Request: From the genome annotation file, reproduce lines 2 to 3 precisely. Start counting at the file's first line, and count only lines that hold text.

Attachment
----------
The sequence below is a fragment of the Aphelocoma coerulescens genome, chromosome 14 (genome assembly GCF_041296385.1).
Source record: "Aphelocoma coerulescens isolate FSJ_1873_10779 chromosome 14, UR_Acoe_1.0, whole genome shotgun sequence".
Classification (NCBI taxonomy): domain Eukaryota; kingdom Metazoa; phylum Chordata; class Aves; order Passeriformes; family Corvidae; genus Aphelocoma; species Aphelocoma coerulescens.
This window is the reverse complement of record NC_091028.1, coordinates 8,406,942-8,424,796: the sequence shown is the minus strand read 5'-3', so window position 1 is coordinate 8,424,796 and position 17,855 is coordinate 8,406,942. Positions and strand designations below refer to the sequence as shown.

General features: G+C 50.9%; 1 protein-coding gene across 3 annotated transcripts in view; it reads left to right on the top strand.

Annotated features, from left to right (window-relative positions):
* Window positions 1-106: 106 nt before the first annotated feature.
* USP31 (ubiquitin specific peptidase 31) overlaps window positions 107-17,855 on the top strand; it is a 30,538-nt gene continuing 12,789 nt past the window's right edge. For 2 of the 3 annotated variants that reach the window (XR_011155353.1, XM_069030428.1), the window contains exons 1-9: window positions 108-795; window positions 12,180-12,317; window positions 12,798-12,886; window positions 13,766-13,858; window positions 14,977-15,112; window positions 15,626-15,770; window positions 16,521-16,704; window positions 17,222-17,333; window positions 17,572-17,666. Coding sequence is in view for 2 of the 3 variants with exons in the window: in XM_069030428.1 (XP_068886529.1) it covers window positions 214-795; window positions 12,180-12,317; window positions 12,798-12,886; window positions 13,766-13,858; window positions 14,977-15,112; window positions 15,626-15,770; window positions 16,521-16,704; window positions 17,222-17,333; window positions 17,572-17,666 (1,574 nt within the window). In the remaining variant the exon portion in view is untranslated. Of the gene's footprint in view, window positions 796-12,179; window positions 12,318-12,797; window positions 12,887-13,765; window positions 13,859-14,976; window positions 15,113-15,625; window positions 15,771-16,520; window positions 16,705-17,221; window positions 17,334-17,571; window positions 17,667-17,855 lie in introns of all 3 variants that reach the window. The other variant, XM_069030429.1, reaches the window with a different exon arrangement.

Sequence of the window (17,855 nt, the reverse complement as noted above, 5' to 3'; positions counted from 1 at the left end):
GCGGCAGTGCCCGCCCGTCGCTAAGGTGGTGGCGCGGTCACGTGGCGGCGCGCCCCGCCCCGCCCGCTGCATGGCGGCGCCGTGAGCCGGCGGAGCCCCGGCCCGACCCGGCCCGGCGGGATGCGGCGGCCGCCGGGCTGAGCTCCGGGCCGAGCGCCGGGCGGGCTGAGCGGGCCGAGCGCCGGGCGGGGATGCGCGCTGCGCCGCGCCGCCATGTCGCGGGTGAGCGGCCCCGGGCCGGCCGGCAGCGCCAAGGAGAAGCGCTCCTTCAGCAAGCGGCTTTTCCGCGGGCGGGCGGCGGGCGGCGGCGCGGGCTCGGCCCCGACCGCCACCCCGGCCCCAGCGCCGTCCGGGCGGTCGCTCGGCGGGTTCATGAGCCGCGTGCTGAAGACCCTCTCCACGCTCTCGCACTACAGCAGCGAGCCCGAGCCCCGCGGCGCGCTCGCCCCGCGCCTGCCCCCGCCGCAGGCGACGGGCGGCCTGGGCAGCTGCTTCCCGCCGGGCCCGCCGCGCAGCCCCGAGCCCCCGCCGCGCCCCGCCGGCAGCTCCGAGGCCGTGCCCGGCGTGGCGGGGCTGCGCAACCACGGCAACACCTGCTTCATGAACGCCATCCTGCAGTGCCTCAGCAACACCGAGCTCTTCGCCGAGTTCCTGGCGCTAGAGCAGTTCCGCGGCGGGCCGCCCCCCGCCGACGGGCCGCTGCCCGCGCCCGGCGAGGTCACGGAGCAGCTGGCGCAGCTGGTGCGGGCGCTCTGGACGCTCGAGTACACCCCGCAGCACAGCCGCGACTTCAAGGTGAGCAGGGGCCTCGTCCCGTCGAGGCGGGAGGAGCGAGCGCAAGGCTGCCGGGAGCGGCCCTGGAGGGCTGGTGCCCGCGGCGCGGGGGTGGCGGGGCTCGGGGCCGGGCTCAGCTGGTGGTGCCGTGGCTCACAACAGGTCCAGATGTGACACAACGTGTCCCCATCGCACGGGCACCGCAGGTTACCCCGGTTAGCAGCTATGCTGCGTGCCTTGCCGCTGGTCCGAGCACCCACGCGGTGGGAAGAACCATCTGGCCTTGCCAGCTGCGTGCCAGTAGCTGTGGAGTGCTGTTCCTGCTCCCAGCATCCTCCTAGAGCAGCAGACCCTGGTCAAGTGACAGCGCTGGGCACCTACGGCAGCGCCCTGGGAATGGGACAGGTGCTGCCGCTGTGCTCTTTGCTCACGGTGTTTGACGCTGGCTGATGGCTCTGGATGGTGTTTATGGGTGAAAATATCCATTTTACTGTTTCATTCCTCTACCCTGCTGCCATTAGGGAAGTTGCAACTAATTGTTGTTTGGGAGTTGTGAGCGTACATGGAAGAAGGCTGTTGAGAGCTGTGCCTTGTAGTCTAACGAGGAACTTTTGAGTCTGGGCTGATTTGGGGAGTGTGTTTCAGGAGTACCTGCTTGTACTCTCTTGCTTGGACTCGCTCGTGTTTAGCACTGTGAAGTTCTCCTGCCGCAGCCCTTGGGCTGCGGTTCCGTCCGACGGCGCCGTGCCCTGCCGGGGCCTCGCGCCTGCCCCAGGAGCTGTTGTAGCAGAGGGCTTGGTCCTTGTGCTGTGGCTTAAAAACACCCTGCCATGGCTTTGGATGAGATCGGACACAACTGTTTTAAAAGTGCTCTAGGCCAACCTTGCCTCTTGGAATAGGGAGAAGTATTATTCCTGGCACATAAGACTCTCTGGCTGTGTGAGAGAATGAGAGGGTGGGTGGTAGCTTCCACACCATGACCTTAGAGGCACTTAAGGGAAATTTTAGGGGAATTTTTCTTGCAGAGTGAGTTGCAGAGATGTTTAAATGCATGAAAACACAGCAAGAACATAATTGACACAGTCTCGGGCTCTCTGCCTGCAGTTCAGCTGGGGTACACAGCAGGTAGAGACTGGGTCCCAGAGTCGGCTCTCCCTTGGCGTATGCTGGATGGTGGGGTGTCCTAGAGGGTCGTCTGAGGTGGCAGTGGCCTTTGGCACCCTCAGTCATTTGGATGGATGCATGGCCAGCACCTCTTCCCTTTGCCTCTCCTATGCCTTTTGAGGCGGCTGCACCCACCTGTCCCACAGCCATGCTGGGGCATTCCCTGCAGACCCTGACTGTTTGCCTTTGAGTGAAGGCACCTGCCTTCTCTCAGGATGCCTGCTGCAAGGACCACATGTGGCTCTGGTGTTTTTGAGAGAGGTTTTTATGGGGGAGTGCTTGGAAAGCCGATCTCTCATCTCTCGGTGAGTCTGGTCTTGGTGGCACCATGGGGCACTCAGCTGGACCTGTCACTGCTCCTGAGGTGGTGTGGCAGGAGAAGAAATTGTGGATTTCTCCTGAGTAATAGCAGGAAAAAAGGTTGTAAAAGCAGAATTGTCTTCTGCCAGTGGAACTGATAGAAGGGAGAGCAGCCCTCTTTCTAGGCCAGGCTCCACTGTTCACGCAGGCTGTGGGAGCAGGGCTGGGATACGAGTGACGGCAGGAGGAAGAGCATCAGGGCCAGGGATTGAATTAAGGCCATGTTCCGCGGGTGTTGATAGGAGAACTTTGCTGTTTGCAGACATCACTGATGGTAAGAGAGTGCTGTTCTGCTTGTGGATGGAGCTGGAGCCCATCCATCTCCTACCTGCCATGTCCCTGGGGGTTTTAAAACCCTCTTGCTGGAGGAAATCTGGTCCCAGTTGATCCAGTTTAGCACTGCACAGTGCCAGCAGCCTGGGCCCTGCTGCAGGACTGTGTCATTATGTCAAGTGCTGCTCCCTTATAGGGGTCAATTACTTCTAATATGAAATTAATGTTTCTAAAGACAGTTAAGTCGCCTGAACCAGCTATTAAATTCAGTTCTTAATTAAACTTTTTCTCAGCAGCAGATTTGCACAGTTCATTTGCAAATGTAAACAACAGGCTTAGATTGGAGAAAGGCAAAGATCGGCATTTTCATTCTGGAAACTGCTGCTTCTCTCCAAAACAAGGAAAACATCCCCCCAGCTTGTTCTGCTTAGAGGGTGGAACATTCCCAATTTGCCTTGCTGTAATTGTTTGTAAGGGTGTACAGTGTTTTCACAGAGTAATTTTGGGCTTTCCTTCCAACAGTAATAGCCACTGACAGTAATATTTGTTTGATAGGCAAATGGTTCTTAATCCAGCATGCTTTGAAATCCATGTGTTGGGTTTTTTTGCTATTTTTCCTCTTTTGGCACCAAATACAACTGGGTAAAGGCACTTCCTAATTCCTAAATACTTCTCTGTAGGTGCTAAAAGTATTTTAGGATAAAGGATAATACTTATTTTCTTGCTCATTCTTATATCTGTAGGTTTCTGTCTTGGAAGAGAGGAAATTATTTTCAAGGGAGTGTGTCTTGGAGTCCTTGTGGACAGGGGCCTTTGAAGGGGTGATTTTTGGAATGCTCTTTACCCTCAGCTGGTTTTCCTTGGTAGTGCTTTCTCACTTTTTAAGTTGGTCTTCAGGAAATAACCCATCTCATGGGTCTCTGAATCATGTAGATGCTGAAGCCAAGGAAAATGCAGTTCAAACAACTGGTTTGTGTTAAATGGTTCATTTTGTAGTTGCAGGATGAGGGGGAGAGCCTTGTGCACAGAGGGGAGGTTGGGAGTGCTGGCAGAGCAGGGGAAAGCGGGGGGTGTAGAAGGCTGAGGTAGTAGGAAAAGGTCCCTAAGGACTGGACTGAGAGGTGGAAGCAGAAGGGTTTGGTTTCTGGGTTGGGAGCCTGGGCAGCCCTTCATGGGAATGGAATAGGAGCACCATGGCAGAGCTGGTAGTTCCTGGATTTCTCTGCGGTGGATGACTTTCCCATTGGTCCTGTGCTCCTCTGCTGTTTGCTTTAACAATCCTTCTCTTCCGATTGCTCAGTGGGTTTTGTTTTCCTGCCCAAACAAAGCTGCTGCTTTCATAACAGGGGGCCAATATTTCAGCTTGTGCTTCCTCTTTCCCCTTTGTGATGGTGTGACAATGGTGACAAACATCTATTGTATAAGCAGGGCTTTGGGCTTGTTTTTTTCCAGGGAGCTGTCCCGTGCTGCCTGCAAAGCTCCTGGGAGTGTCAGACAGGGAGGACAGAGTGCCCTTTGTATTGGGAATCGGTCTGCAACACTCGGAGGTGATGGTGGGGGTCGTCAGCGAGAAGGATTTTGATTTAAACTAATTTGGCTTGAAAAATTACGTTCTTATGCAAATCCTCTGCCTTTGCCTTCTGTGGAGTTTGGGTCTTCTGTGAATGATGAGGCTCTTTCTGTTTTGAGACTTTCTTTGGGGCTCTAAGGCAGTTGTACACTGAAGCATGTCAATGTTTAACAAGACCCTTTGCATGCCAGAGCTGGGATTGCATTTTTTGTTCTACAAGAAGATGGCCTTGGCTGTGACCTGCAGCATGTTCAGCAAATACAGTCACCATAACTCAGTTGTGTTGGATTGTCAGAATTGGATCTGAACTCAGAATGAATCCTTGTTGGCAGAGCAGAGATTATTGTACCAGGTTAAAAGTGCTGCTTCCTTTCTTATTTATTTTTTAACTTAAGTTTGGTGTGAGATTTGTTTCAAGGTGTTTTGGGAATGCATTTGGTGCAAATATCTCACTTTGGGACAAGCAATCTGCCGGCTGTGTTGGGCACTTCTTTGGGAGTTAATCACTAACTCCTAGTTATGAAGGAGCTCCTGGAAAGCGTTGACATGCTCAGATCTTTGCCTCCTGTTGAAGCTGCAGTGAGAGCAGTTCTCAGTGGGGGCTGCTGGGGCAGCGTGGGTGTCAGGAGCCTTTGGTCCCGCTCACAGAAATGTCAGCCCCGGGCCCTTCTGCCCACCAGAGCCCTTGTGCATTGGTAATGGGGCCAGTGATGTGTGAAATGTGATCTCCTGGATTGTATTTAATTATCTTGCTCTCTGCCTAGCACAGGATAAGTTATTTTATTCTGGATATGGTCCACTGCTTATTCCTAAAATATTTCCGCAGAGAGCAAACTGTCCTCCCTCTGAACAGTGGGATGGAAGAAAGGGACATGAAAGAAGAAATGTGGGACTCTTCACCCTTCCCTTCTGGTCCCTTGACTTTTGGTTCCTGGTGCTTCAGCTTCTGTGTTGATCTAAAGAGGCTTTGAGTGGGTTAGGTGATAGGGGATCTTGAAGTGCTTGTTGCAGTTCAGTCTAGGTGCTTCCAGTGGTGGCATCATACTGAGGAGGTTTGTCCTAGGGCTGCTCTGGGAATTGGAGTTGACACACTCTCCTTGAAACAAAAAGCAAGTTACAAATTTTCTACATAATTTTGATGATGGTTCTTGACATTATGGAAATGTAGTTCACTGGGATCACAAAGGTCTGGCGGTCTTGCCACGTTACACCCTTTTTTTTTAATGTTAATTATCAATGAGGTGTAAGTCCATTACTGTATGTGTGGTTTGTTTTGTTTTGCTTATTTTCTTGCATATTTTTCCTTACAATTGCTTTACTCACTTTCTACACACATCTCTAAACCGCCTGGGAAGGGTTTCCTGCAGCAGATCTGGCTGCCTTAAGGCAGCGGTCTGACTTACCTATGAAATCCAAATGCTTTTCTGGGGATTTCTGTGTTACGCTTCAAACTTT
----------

Source record: "Aphelocoma coerulescens isolate FSJ_1873_10779 chromosome 14, UR_Acoe_1.0, whole genome shotgun sequence".
Classification (NCBI taxonomy): domain Eukaryota; kingdom Metazoa; phylum Chordata; class Aves; order Passeriformes; family Corvidae; genus Aphelocoma; species Aphelocoma coerulescens.